Lactational amenorrhea method or LAM, is one of the most effective natural family planning methods that are recognized by the World Health Organization. As mentioned earlier, lactational amenorrhea refers to the absence of ovulation and menstruation of an exclusively breastfeeding mother, which can be an effective way to delay your fertility for around 6 months post-partum. However, experts suggest that for LAM to be most effective, you must possess the following criteria:

  • Absence of menstruation
  • Your baby is not receiving any supplementary foods or fluids
  • Your baby is not older than 6 months

As you can see, the absence of your period is just one of the 3 criteria for you to take full advantage of LAM as a method of contraception. If you meet all these 3 conditions, studies suggest that this method can effectively delay your fertility at around 98%. There is only a small 2% chance of getting pregnant when done properly.

If you don’t have your menses but do not qualify to the other 2 criteria, then there is an increased likelihood that you might get pregnant, even while breastfeeding. Should you wish to delay your pregnancy, it’s best to talk to your health care provider regarding other family planning methods that are safe for breastfeeding mothers and their babies.

On the other hand, having your menstruation while breastfeeding doesn’t guarantee pregnancy either. Research has found that lactating mothers may have anovulatory menstrual cycles meaning periods will have returned without ovulating or becoming fertile.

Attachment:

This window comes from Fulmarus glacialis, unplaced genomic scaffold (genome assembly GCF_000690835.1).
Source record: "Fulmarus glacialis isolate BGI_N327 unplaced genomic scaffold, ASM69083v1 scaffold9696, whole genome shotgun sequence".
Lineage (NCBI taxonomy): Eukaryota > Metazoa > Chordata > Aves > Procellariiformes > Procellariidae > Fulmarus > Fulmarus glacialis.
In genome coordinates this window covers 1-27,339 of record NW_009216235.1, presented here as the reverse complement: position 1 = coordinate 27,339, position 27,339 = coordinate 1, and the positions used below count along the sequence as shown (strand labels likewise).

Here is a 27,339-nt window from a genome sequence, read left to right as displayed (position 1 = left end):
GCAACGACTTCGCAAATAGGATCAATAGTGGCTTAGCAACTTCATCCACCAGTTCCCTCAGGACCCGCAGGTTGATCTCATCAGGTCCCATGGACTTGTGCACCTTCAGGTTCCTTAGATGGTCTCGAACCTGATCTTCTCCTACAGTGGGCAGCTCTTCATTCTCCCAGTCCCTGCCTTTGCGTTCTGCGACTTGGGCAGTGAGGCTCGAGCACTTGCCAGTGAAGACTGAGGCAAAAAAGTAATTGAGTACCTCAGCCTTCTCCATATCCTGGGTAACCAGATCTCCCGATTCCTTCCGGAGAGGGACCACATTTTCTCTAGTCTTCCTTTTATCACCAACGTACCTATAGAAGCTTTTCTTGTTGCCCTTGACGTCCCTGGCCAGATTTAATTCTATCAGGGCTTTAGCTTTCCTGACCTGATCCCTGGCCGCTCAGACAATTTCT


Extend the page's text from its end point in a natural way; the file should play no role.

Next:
How long after stopping breastfeeding should I get my period?

Each woman will differ as to when her period will return. Some mothers may begin menstruating while breastfeeding, others may have it immediately after weaning their baby, with others having no period for several months to a year. Again, this is due to the hormonal changes occurring within a mom’s body while she is breastfeeding. This implies that the cessation of breastfeeding is not a guarantee that you will get back your regular menstrual cycle again. Rather, it is just a factor that may accelerate the process.

Does your period affect breastfeeding?

When you start menstruating, there is nothing to say that you should stop breastfeeding your baby. Breastfeeding while you have your period is perfectly safe and your breast milk will continue to have the same nutrients your baby needs. However, since getting your periods back involves some hormonal changes, it may also have a temporary effect on your breast milk supply and your baby’s breastfeeding pattern for a couple of days.

Here is a list of the most common symptoms:

Nipple and breast tenderness

Nipple and breast tenderness is one of the pre-menstrual symptoms that most women will experience a few days prior to the onset of menstruation. The increase in the hormones estrogen and progesterone, which normally spike around the time of ovulation, contribute to the feeling of fullness in the breasts. Previous research says that there is a drop in blood calcium levels just after ovulation that is linked to sore nipples.